Predictors of smoking cessation and relapse in older adults

Am J Public Health. 1992 Sep;82(9):1268-71. doi: 10.2105/ajph.82.9.1268.


We examined longitudinal changes in smoking behavior among older adults in three community cohorts of the Established Populations for Epidemiologic Studies of the Elderly. Smoking prevalence declined from 15% at baseline to 9% during 6 years of follow-up. Annual smoking cessation and relapse rates were 10% and less than 1%, respectively. Interval diagnosis of myocardial infarction, stroke, or cancer increased subsequent smoking cessation but not relapse. Although smoking cessation around diagnosis is increased, primary prevention could yield greater benefits.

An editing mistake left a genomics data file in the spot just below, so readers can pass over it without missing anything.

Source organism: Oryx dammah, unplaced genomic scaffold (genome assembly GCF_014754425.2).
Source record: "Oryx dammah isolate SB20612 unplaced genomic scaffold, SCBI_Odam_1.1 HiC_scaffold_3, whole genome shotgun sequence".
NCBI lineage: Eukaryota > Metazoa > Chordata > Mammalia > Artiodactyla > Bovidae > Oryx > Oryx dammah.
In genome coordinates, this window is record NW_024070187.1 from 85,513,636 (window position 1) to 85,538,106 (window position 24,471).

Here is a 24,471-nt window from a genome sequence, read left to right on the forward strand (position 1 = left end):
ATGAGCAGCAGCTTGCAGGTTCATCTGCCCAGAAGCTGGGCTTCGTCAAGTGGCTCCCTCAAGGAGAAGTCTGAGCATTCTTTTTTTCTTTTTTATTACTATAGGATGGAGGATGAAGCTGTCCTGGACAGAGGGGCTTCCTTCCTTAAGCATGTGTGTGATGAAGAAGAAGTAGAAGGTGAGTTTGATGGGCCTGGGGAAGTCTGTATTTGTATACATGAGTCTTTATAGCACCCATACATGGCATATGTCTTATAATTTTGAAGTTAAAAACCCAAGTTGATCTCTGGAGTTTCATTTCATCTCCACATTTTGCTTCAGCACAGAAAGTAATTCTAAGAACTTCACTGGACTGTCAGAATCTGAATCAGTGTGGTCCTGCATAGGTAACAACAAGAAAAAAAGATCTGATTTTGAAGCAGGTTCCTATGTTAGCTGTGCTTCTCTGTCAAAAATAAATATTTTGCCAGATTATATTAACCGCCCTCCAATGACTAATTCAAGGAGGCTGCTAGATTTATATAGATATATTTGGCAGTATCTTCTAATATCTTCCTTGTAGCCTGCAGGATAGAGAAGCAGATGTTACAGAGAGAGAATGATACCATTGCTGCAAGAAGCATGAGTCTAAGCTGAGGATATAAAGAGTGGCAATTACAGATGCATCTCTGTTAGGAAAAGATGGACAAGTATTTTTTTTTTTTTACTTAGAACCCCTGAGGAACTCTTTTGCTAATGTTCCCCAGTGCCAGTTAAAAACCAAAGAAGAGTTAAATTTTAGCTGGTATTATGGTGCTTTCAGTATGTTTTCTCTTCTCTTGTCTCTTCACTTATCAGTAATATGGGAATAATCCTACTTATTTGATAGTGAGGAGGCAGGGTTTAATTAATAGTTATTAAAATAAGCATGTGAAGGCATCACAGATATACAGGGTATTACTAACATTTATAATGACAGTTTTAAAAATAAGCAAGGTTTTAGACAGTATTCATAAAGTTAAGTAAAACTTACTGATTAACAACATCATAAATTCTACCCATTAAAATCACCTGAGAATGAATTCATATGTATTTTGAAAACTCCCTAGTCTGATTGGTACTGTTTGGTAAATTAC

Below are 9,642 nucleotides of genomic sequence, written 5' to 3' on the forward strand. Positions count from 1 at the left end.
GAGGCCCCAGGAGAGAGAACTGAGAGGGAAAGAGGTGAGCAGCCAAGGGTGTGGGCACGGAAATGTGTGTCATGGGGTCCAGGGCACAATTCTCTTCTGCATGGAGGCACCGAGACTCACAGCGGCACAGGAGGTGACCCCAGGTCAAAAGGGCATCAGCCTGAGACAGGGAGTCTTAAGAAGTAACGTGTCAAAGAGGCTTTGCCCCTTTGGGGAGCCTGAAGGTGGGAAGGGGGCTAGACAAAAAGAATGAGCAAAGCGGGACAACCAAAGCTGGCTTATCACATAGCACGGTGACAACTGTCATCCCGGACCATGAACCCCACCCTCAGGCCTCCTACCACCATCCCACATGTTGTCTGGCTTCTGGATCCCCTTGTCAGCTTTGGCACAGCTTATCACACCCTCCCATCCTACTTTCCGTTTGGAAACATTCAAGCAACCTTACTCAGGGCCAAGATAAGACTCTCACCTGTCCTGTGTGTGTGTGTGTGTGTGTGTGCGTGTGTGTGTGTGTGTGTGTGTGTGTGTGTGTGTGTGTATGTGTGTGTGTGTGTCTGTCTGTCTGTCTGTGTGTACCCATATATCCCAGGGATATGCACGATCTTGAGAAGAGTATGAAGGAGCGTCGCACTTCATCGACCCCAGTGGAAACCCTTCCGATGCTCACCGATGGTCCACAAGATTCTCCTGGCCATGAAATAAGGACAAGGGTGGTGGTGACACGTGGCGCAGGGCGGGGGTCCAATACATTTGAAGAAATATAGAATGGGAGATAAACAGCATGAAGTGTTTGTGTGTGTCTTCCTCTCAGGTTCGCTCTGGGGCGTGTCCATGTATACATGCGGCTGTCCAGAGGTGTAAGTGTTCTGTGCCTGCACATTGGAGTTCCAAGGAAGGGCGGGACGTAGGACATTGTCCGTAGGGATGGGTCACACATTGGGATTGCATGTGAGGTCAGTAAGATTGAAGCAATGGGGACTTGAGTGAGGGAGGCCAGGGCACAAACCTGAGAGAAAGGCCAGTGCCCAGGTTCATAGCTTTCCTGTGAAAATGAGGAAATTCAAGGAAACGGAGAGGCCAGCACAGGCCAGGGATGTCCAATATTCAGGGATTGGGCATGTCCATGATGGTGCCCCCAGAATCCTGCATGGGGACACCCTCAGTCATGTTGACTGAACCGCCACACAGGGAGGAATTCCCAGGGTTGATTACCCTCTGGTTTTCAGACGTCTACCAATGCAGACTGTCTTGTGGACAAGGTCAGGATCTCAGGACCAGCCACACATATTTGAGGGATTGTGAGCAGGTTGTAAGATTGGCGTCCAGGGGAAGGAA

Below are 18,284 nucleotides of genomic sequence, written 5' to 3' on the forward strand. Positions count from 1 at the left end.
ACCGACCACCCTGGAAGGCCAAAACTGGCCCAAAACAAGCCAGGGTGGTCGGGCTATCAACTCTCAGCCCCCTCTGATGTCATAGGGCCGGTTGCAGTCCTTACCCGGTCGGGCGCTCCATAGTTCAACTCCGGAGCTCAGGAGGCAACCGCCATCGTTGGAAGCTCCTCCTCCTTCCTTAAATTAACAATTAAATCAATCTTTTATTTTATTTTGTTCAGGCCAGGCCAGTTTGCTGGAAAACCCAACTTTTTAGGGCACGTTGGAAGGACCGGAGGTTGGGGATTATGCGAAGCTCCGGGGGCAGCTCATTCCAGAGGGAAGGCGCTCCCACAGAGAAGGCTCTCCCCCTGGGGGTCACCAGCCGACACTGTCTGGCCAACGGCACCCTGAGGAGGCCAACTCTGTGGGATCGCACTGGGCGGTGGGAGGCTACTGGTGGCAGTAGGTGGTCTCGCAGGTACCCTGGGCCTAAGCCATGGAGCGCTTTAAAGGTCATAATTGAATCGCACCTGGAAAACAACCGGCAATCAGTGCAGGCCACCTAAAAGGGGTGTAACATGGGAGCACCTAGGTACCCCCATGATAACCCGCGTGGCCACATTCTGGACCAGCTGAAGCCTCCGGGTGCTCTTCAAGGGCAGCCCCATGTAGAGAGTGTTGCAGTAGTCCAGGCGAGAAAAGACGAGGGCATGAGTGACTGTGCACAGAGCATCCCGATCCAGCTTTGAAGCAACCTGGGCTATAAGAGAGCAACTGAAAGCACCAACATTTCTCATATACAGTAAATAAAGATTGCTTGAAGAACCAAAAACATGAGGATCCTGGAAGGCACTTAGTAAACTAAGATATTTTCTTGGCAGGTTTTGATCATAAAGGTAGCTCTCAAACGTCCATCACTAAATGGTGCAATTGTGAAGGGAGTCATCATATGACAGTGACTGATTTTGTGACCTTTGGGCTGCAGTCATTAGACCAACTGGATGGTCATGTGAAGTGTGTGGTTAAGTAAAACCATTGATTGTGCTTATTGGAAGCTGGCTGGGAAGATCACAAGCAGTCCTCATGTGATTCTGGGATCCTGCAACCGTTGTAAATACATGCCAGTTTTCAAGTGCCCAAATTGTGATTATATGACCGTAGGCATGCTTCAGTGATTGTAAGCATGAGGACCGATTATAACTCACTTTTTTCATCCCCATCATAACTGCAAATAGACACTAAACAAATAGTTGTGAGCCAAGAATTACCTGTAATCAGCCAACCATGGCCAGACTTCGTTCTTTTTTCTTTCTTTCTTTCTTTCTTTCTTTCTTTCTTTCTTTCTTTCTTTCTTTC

Publication types

  • Research Support, U.S. Gov't, P.H.S.

MeSH terms

  • Aged
  • Aged, 80 and over
  • Female
  • Humans
  • Male
  • Prevalence
  • Recurrence
  • Risk Factors
  • Smoking Cessation*
  • Tobacco Use Disorder / epidemiology*
  • United States / epidemiology